According to a study released Wednesday, "the true potential of artificial intelligence remains uncertain" in terms of medical effectiveness. It is therefore "still too early to pronounce on the AI," according to experts.

According to an analysis published on Wednesday, there is still a lack of sufficient quality studies to say whether artificial intelligence is effective for establishing a diagnosis from medical images (scanner, MRI, etc.). "Artificial intelligence (AI) seems to detect diseases from medical imaging with the same levels of relevance as health professionals" but "in view of the small number of good quality studies available, the true potential of the AI ​​remains uncertain ", emphasize its authors.

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Out of more than 20,000 publications reviewed, less than 1% were designed with a sufficiently robust methodology and results confirmed by independent experts, adds the article in The Lancet Digital Health , which presents itself as "the first systematic review" published studies on the subject.

"AI is no worse than humans"

In addition, only 25 had validated their artificial intelligence model by comparing it to the medical images of another sample of the population studied and only 14 compared the performance of machines and physicians on the same patient cases.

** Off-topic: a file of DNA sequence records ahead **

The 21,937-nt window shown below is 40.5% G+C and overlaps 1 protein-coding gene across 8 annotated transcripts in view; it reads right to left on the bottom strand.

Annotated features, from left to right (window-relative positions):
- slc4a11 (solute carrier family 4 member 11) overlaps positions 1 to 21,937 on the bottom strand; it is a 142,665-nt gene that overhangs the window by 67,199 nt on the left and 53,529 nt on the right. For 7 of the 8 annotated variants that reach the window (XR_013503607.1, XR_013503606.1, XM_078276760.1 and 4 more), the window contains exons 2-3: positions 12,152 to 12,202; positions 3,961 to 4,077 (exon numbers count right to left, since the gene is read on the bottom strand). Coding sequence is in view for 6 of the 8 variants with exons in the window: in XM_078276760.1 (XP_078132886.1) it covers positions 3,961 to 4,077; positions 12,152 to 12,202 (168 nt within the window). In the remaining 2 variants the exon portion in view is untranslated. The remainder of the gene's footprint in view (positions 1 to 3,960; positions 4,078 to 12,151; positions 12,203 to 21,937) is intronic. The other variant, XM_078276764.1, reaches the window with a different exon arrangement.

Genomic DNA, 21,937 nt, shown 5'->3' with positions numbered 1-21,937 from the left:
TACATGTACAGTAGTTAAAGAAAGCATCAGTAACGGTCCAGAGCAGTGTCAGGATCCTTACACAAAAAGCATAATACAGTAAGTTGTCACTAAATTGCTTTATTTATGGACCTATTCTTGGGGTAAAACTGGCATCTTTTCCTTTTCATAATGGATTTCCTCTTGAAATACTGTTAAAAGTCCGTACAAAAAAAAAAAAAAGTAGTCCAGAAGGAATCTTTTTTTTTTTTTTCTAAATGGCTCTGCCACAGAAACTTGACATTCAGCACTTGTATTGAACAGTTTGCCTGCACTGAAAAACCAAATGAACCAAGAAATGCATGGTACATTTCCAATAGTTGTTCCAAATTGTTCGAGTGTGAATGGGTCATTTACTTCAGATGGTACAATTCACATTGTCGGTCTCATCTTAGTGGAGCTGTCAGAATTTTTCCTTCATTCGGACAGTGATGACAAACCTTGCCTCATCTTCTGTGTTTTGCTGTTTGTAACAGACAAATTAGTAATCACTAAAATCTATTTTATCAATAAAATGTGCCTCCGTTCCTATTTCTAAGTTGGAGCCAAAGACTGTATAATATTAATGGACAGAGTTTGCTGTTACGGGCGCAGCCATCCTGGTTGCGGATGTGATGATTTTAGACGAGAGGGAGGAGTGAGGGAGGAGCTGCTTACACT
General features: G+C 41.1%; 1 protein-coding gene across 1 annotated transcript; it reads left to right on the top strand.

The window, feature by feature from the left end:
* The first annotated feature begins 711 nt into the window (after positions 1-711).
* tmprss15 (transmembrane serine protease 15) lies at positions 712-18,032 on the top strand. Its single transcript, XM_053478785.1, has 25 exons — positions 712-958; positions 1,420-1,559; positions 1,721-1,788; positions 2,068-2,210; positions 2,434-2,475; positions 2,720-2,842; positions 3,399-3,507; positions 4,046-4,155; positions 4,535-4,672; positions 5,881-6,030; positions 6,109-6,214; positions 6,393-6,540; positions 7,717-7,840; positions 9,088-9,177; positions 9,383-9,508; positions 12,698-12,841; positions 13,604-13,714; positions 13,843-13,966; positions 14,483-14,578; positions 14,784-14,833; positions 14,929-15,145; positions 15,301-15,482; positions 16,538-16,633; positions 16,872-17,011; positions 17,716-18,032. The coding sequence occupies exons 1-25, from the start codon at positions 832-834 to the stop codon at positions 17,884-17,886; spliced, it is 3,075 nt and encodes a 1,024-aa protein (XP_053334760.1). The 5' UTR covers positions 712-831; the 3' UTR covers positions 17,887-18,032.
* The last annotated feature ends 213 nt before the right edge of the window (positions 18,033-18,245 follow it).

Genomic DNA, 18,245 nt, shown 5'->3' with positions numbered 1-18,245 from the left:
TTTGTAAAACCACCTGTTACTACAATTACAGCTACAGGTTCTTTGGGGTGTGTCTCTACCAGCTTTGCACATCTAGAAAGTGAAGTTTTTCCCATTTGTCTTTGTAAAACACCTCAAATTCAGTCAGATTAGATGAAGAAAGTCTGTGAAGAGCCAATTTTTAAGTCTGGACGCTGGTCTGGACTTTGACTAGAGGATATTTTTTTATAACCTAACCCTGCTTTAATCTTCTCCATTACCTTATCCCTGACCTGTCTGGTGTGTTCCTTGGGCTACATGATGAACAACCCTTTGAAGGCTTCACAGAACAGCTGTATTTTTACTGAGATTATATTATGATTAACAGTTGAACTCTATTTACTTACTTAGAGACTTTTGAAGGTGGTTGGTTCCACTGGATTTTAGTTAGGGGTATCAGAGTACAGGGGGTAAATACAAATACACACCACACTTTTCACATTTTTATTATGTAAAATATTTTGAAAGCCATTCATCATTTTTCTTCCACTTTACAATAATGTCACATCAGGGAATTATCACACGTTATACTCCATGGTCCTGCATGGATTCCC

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Artificial intelligence applied to medical diagnosis uses the deep learning method, which allows machines to perform complex tasks for which they have been trained, such as voice or visual recognition. "Among the few good quality studies, we found that deep learning can effectively detect diseases ranging from cancer to ophthalmic conditions as accurately as health professionals," says University consultant Alastair Denniston. Hospitals from Birmingham, UK, who led the study.

"It may be concluded that, based on the scant body of work comparing AI to physicians, AI is no worse than humans, but the data is limited and it is still too early for say, "said Tessa Cook, assistant professor of radiology at the University of Pennsylvania (USA), in an independent commentary on the study. Comparing the two is risky, she says, pointing out that doctors work in the real world, where medical data is "confusing, difficult to pin down and imperfect".